The security of the supply, exceptional quality in protein content of Swiss
cereals and engagement in favour of the environment plead for a strong
indigenous production, according to an article in the Swiss Agri
Switzerland is a cereal country. On a surface covering nearly 60% of the
rural area, the cereals unquestionably represent one of the pillars of Swiss
agriculture, for the production of bread and animal feed. Cereal crops in
Switzerland contribute largely to a secure food supply. Without indigenous
production, Switzerland would be forced to import bread grains in a volume of
450 000 tonnes and 850,000 tonnes of feed grains. This hypothetical situation
would be particularly painful in a situation with low global stocks and the
biofuel industry being a serious competitor for raw
Quantity and quality
Production of cereals in
Switzerland does not have to limit itself to quantitative considerations.
Indeed, the quality of the cereals, thanks to decent Swiss agronomic research,
constitutes a major asset. "Our cereals are champions of Europe in protein
content and certain varieties are even cultivated in New Zealand and Latin
America. This exceptional quality contributes to the manufacture of foodstuffs
of excellent quality"' the article in Agri said.
Swiss farmers have committed themselves using methods of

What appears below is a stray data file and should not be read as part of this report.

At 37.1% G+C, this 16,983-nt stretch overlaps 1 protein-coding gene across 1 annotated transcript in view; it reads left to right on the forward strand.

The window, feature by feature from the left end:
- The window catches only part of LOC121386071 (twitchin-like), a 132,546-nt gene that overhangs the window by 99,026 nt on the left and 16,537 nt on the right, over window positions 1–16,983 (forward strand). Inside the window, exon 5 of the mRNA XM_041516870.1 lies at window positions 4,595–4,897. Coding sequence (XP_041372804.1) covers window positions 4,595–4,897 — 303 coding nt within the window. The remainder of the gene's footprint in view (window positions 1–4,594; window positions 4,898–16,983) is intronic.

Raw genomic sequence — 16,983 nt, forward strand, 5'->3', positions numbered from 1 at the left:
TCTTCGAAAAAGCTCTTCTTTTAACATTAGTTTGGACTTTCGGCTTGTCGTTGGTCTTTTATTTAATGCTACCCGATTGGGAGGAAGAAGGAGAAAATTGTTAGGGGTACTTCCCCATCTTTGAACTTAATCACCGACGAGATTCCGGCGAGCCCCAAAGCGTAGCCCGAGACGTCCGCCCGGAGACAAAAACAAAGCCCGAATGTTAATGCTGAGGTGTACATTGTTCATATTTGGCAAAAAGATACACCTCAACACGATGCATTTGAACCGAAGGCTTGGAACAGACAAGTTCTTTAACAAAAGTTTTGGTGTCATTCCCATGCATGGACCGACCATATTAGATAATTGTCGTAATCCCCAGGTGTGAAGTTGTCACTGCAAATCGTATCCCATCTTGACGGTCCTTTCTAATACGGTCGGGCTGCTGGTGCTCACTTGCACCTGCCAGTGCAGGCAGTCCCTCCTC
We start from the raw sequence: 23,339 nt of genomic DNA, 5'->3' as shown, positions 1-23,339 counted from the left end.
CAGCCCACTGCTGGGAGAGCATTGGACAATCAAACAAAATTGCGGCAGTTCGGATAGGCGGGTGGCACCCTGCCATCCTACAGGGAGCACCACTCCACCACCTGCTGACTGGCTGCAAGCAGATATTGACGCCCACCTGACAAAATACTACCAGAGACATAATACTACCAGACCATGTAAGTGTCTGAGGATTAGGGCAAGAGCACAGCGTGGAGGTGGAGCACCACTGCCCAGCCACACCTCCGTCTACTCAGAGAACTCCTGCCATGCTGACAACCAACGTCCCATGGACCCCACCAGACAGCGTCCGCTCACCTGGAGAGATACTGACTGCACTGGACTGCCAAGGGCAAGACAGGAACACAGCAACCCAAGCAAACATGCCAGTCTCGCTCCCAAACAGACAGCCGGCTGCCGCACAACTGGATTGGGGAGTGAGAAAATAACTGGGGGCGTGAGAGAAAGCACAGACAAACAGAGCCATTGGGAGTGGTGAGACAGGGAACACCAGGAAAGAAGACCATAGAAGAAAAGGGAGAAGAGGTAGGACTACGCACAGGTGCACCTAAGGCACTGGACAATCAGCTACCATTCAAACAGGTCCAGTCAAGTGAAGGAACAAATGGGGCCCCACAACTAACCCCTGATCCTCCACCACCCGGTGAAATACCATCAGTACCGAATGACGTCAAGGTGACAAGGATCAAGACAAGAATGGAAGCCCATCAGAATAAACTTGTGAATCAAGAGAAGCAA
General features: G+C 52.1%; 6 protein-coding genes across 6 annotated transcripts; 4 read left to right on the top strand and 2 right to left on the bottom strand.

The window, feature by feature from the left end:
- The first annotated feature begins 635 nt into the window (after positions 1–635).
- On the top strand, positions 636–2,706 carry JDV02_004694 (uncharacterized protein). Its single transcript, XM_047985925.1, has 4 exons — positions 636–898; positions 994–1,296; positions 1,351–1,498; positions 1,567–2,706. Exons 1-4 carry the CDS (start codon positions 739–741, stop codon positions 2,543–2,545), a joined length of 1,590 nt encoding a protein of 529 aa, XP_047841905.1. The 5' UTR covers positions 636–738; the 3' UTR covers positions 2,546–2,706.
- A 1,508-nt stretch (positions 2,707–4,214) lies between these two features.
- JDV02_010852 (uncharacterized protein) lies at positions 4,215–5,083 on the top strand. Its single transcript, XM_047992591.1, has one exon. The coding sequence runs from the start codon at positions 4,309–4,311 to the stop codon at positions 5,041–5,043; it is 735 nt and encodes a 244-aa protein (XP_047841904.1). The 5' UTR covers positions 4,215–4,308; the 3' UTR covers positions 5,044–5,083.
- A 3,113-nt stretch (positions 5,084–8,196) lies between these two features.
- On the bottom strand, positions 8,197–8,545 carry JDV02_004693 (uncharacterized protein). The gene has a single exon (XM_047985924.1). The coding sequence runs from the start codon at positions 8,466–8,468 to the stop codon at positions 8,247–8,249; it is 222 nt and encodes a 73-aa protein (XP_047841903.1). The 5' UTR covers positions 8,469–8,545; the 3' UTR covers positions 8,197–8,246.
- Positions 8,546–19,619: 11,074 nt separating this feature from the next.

production respecting the environment. Today, more than 98% of Swiss cereals
fill specific growth requirements and almost half of surface is cultivated
according to strict rules of the extensive production.
GMOs are out of
the question. The five years moratorium adopted in November 2005 guarantees a
reduction in use of GMO crops, whereas USA, Brazil and Argentina see their
planting of GMO crops increasing continuously. The article in Agri sums up two
more major reasons why cereals are so important to Switzerland: one, the crops
contribute to the diversity of the landscape, an important issue in a country
that needs tourist and two, the sector provides a job to 40,000 people upstream
and downstream in the chain, not mentioning the 2,000 Swiss cereal
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